Johnson & Johnson sees its medical device sales growing faster than the industry through 2014 and plans about 80 significant regulatory submissions for its largest unit in the next two years.

J&J outlined its growth plans for the medical device business -- its top product category with annual sales of $25 billion -- as it tries to overcome a manufacturing crisis at its consumer unit that makes Tylenol and other products.

Many analysts gathered at company headquarters in New Brunswick, New Jersey, on Thursday also hoped for an update about J&J's series of recalls of Children's Tylenol and dozens of other over-the-counter medications.

But it was not clear whether management would discuss anything tied to the recalls, now under investigation by the U.S. Food and Drug Administration.

If it were me, I would segregate that because it would be a tremendous distraction, said Matt Duffy, an analyst BDR Research in Manhattan. Duffy said he was looking for signs that J&J is keeping its edge in devices and diagnostics against the likes of Abbott Laboratories Inc .

There are a lot of questions about devices and diagnostics. The stent business has been unbelievably competitive with (Abbott's) Xience taking over the world, Duffy said.

J&J said it already has received more than a dozen regulatory approvals so far in 2010. Additional submissions will be rolled out across its seven franchises, including its DePuy orthopedics unit, its Cordis cardiovascular business, and Ethicon, which makes surgical instruments.

The maker of Band-Aids and Motrin told analysts it expects medical device sales to grow by an average of 6 percent per year between 2009 and 2014, outpacing industry growth, which it forecast at 5 percent. In 2009, total company sales were $61.9 billion.

Shares of J&J rose 0.5 percent on Thursday, outpacing a 0.1 percent rise for the wider Standard & Poor's 500 Index <.SPX>.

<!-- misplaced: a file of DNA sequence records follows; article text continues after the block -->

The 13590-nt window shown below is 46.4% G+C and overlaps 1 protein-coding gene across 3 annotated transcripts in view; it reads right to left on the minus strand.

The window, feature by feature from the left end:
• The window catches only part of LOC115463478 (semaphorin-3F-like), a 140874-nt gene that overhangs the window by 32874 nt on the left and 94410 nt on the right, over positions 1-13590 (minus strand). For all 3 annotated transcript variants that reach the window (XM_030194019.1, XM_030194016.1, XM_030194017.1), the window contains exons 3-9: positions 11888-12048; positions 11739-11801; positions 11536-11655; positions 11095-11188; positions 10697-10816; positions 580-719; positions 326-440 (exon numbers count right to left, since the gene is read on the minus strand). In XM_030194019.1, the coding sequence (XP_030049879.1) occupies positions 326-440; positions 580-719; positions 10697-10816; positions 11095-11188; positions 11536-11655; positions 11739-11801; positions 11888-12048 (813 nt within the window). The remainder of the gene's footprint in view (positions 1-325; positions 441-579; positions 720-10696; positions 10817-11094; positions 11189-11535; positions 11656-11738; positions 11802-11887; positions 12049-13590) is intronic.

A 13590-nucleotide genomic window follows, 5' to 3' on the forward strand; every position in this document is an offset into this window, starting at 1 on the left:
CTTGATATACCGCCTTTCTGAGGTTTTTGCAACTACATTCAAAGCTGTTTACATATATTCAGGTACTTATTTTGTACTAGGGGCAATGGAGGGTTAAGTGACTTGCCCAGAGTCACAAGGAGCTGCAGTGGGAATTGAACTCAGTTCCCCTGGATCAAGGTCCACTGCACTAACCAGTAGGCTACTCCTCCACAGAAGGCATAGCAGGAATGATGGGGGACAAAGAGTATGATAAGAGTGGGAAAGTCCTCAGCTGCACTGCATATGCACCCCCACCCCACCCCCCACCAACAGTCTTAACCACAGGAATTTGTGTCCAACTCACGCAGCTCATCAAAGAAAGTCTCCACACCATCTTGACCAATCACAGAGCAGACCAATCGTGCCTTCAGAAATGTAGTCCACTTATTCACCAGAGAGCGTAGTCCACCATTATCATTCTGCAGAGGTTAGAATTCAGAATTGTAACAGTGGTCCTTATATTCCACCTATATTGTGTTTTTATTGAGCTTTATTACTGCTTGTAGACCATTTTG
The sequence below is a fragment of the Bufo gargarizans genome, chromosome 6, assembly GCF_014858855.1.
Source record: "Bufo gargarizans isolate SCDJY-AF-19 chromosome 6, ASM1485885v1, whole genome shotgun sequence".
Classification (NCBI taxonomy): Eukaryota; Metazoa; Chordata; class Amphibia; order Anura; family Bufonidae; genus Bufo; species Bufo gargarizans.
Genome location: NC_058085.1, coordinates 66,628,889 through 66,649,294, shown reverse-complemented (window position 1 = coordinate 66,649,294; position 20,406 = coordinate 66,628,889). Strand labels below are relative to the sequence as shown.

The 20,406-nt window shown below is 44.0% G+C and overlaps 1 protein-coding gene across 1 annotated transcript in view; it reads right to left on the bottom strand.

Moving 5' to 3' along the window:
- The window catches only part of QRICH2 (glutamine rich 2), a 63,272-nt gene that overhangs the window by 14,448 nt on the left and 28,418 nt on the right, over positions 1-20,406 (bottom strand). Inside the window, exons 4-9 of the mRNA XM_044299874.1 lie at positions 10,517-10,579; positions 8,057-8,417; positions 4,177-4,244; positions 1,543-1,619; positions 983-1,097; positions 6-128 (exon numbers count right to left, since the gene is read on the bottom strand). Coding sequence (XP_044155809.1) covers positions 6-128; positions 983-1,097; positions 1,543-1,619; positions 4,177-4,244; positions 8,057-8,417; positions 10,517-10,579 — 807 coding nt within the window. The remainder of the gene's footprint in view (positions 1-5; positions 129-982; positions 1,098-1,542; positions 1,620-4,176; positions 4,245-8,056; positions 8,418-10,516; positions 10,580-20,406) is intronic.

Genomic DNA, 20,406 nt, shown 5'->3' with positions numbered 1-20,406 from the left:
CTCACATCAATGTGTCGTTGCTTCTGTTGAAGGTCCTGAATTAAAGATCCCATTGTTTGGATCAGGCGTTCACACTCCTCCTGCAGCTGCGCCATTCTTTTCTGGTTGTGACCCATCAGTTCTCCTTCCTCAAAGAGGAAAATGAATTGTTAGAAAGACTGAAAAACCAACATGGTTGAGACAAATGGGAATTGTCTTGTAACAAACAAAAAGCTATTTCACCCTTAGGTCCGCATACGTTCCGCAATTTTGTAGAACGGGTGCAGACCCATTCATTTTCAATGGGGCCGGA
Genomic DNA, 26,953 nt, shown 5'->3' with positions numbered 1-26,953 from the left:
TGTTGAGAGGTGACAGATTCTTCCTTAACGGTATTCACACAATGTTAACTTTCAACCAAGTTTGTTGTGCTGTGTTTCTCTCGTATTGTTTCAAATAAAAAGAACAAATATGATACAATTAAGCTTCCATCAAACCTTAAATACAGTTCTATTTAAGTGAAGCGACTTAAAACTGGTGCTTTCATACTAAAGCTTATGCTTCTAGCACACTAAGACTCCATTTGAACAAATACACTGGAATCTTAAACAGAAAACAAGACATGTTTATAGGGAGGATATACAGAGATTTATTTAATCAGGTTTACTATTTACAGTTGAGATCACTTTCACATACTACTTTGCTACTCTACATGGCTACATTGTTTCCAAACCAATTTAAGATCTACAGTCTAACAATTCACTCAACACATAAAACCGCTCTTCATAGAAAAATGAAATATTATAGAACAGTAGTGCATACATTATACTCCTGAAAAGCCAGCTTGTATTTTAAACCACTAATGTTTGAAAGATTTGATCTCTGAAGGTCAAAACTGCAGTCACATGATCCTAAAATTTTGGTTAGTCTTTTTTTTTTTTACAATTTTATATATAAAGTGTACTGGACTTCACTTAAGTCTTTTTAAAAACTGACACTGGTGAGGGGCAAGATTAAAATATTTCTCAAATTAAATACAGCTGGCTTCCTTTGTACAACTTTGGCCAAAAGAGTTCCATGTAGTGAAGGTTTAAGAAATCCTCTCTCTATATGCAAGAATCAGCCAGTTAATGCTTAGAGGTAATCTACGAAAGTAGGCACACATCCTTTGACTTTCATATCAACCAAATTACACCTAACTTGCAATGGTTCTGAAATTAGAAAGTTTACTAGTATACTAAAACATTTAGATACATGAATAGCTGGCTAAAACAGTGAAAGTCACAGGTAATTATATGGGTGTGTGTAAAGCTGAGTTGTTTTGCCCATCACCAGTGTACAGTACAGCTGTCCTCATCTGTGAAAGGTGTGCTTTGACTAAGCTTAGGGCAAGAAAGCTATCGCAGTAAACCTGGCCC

The company said it still expects to seek approval in the United States and Japan by 2012 for its experimental bioabsorbable drug-coated heart stent, called Nevo. It is made of a polymer that disintegrates soon after being implanted to help open a diseased artery. The product has already been submitted for approval in Europe.

The device would likely compete at some point with a similar bioabsorbable stent being developed by Abbott, underscoring the competitiveness of the stent market.

J&J also expects the number of users of its Acuvue contact lenses to grow by more than 30 percent by 2014.

Consumers are feeling more confident...We are expecting nice growth over the next five years in J&J's contact lens business, said Michael Sneed, group chairman of Vision Care.

In particular, an anti-allergy lens represents a great market expansion opportunity because many people who suffer from allergies are unable to tolerate contact lenses, Sneed said.

J&J's prescription drugs account for about $22 billion in sales, while consumer products, including Tylenol, approach $16 billion. Some industry experts say J&J's consumer unit problems could spill over into its other, more profitable, businesses if the FDA begins to scrutinize those divisions as well.

If regulators start to distrust management, then they start being strict with everything, and checking and inspecting everything, Fred Hassan, former chief executive of Schering-Plough, told Reuters. Hassan was hired by the company in 2003 to clean up a quality control disaster.

J&J's latest recall on April 30 involved more than 40 over-the-counter products for children and infants made by its McNeil healthcare unit, including Tylenol, antihistamines Benadryl and Zyrtec and painkiller Motrin.

Problems ranged from excessive amounts of active ingredients, inactive ingredients that did not meet testing requirements, and tiny metallic particles left as a residue from manufacturing. J&J has shut the Pennsylvania plant that made the contaminated products.

How well they can contain the political fall-out is a tough call. There's definitely a downside, BDR's Duffy said. J&J is so well diversified, you're not going to get too dependent on any one product. That mitigates the risk, he said.

(Additional reporting by Debra Sherman; Editing by Michele Gershberg, Lisa Von Ahn, Dave Zimmerman)